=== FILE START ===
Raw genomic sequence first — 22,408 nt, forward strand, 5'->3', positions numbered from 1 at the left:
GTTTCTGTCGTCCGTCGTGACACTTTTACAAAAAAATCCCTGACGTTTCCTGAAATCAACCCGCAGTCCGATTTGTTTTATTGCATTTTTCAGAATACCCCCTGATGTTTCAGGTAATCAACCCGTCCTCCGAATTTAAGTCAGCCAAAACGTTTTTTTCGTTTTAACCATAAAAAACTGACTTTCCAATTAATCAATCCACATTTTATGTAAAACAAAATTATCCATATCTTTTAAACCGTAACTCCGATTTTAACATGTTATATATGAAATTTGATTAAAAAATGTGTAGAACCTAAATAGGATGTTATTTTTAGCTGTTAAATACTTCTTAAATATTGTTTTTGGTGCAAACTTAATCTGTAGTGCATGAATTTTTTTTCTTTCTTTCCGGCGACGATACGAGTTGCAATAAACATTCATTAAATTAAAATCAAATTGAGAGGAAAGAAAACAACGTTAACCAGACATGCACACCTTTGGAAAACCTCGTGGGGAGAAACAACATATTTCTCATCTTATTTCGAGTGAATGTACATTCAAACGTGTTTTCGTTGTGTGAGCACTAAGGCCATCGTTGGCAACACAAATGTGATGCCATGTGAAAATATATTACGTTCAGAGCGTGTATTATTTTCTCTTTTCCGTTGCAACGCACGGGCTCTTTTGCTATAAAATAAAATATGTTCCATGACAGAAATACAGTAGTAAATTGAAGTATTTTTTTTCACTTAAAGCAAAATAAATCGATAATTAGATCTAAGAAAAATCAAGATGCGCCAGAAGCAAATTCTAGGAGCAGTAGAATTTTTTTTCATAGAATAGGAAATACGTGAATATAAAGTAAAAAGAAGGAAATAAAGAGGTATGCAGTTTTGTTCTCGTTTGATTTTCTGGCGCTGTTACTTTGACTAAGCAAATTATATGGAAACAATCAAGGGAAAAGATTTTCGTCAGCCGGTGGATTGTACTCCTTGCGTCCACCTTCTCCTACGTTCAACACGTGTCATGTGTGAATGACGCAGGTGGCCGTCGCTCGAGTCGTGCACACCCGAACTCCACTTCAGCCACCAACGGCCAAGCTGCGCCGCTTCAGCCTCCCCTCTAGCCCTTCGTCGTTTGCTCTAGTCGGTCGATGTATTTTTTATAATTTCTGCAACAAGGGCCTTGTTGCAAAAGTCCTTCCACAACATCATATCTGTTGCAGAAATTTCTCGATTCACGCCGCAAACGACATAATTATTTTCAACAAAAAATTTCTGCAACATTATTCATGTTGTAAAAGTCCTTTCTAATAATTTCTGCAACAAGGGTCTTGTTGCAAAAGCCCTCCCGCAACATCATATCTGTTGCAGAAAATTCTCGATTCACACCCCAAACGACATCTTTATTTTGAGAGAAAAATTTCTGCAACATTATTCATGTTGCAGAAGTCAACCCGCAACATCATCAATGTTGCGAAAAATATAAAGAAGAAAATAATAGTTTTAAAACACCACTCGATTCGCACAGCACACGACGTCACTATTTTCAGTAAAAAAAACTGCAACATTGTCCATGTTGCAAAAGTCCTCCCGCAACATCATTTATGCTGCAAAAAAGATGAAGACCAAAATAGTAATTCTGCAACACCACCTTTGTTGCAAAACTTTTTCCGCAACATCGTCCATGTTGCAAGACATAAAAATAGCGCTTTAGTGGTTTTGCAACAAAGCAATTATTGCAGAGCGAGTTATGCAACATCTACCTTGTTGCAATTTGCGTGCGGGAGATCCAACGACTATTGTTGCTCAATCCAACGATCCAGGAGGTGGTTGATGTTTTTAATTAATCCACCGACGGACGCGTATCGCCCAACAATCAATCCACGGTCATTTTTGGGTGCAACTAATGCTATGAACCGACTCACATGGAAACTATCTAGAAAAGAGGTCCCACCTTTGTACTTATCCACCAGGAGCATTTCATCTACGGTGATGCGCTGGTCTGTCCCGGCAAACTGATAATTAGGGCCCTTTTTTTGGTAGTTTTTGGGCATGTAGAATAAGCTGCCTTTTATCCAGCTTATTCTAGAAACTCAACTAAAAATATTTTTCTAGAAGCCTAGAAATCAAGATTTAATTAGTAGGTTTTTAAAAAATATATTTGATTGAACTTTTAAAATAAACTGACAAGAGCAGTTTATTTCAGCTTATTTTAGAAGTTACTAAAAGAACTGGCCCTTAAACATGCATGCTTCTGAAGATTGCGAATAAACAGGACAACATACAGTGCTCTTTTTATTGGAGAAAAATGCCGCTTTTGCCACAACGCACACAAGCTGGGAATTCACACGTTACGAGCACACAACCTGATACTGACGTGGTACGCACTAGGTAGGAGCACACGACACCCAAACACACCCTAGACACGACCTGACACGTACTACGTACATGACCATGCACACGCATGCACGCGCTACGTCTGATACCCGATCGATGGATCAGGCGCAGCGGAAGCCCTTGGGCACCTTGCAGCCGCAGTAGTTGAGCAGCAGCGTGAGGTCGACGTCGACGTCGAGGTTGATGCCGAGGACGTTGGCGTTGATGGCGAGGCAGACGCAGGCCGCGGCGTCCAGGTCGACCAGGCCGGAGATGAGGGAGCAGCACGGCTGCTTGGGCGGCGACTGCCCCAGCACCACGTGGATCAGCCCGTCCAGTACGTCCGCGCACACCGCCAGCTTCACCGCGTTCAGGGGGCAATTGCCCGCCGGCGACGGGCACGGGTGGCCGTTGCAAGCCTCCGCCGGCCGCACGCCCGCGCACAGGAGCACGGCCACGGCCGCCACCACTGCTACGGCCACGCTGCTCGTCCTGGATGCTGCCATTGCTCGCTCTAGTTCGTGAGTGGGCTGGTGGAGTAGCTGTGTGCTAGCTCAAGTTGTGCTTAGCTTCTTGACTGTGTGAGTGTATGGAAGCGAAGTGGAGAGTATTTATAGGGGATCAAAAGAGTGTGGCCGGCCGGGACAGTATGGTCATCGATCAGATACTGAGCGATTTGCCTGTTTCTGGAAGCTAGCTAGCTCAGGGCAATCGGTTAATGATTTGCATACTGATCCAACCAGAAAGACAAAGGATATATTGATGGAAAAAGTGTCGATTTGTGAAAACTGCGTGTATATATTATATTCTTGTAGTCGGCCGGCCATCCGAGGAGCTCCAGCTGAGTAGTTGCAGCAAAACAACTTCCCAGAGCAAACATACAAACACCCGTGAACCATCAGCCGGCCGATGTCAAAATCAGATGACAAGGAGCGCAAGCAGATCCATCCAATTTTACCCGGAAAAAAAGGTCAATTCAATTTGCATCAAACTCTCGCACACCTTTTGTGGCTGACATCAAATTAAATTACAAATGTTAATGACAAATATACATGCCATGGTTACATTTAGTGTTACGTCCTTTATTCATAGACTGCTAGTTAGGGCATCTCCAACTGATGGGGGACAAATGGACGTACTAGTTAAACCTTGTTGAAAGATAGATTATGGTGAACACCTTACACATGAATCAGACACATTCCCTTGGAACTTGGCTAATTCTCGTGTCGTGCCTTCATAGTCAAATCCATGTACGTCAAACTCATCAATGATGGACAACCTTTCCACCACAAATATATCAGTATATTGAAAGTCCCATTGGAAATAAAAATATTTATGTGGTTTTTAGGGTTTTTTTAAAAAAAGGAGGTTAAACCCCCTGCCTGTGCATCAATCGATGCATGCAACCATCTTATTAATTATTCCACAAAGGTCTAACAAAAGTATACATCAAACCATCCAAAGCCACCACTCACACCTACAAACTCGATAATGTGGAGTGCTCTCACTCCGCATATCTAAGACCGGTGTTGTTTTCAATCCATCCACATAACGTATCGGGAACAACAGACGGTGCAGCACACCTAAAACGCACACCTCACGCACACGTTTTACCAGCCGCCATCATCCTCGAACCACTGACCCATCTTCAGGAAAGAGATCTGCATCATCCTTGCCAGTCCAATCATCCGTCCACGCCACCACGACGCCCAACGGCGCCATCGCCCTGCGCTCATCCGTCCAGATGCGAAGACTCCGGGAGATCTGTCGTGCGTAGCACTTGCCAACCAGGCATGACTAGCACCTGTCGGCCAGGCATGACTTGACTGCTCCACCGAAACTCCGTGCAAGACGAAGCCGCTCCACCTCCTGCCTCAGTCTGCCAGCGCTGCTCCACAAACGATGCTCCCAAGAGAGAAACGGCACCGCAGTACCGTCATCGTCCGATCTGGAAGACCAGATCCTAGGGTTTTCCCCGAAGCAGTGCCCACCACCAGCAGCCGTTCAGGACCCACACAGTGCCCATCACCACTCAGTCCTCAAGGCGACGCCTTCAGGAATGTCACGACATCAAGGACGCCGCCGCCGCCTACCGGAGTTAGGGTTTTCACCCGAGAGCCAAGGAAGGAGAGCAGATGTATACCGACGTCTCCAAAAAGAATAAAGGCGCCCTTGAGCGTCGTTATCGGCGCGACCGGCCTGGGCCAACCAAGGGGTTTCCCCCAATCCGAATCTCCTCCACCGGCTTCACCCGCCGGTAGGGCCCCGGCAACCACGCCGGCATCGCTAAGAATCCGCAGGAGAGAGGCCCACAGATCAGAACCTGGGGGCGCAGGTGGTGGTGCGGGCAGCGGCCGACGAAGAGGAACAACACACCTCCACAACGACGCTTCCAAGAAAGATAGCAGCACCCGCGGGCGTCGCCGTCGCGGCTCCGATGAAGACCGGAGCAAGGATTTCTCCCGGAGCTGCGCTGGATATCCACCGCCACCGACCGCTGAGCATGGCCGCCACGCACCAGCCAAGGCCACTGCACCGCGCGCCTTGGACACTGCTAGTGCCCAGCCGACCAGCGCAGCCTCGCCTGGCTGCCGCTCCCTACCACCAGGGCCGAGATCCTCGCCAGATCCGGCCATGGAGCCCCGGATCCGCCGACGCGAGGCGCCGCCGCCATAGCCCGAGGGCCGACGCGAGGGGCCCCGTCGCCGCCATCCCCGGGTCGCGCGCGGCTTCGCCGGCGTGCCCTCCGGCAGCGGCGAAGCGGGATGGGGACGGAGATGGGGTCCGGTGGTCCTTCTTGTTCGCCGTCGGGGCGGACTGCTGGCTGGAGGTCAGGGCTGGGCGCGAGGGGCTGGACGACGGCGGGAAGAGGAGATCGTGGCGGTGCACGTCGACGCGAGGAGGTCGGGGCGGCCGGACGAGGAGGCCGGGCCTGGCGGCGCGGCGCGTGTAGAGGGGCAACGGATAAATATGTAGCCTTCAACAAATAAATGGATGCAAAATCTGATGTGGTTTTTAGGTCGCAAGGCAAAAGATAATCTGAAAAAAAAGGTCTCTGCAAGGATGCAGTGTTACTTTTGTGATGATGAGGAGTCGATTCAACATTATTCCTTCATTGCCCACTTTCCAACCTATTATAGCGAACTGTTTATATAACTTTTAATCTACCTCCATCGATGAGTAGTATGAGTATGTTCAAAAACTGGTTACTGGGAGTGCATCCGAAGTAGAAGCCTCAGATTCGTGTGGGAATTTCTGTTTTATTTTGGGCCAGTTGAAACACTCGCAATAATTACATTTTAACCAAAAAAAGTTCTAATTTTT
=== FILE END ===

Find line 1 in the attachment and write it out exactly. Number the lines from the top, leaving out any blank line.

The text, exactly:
Raw genomic sequence first — 22,408 nt, forward strand, 5'->3', positions numbered from 1 at the left: